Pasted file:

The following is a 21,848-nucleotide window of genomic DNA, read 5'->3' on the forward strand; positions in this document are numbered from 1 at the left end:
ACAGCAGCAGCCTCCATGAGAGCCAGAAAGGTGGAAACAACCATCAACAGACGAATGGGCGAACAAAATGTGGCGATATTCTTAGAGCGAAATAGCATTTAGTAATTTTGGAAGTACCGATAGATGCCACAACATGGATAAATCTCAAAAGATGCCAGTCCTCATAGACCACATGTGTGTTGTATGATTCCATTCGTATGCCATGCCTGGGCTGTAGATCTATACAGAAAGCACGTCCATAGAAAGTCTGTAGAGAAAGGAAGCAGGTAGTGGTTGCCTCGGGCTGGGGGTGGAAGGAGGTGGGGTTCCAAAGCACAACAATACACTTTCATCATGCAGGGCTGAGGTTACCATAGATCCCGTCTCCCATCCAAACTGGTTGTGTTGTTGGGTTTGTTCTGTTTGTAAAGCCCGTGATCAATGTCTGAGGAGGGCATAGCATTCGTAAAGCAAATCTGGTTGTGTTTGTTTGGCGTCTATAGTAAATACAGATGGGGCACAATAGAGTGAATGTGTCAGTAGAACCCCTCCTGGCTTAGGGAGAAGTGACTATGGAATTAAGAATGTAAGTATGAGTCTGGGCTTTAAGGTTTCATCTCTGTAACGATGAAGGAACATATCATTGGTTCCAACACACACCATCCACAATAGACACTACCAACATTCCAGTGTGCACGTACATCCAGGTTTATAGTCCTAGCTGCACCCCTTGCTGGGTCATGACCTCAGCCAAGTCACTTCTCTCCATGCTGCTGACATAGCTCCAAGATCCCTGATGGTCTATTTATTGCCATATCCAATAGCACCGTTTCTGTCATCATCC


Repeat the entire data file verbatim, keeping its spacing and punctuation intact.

The following is a 21,848-nucleotide window of genomic DNA, read 5'->3' on the forward strand; positions in this document are numbered from 1 at the left end:
ACAGCAGCAGCCTCCATGAGAGCCAGAAAGGTGGAAACAACCATCAACAGACGAATGGGCGAACAAAATGTGGCGATATTCTTAGAGCGAAATAGCATTTAGTAATTTTGGAAGTACCGATAGATGCCACAACATGGATAAATCTCAAAAGATGCCAGTCCTCATAGACCACATGTGTGTTGTATGATTCCATTCGTATGCCATGCCTGGGCTGTAGATCTATACAGAAAGCACGTCCATAGAAAGTCTGTAGAGAAAGGAAGCAGGTAGTGGTTGCCTCGGGCTGGGGGTGGAAGGAGGTGGGGTTCCAAAGCACAACAATACACTTTCATCATGCAGGGCTGAGGTTACCATAGATCCCGTCTCCCATCCAAACTGGTTGTGTTGTTGGGTTTGTTCTGTTTGTAAAGCCCGTGATCAATGTCTGAGGAGGGCATAGCATTCGTAAAGCAAATCTGGTTGTGTTTGTTTGGCGTCTATAGTAAATACAGATGGGGCACAATAGAGTGAATGTGTCAGTAGAACCCCTCCTGGCTTAGGGAGAAGTGACTATGGAATTAAGAATGTAAGTATGAGTCTGGGCTTTAAGGTTTCATCTCTGTAACGATGAAGGAACATATCATTGGTTCCAACACACACCATCCACAATAGACACTACCAACATTCCAGTGTGCACGTACATCCAGGTTTATAGTCCTAGCTGCACCCCTTGCTGGGTCATGACCTCAGCCAAGTCACTTCTCTCCATGCTGCTGACATAGCTCCAAGATCCCTGATGGTCTATTTATTGCCATATCCAATAGCACCGTTTCTGTCATCATCC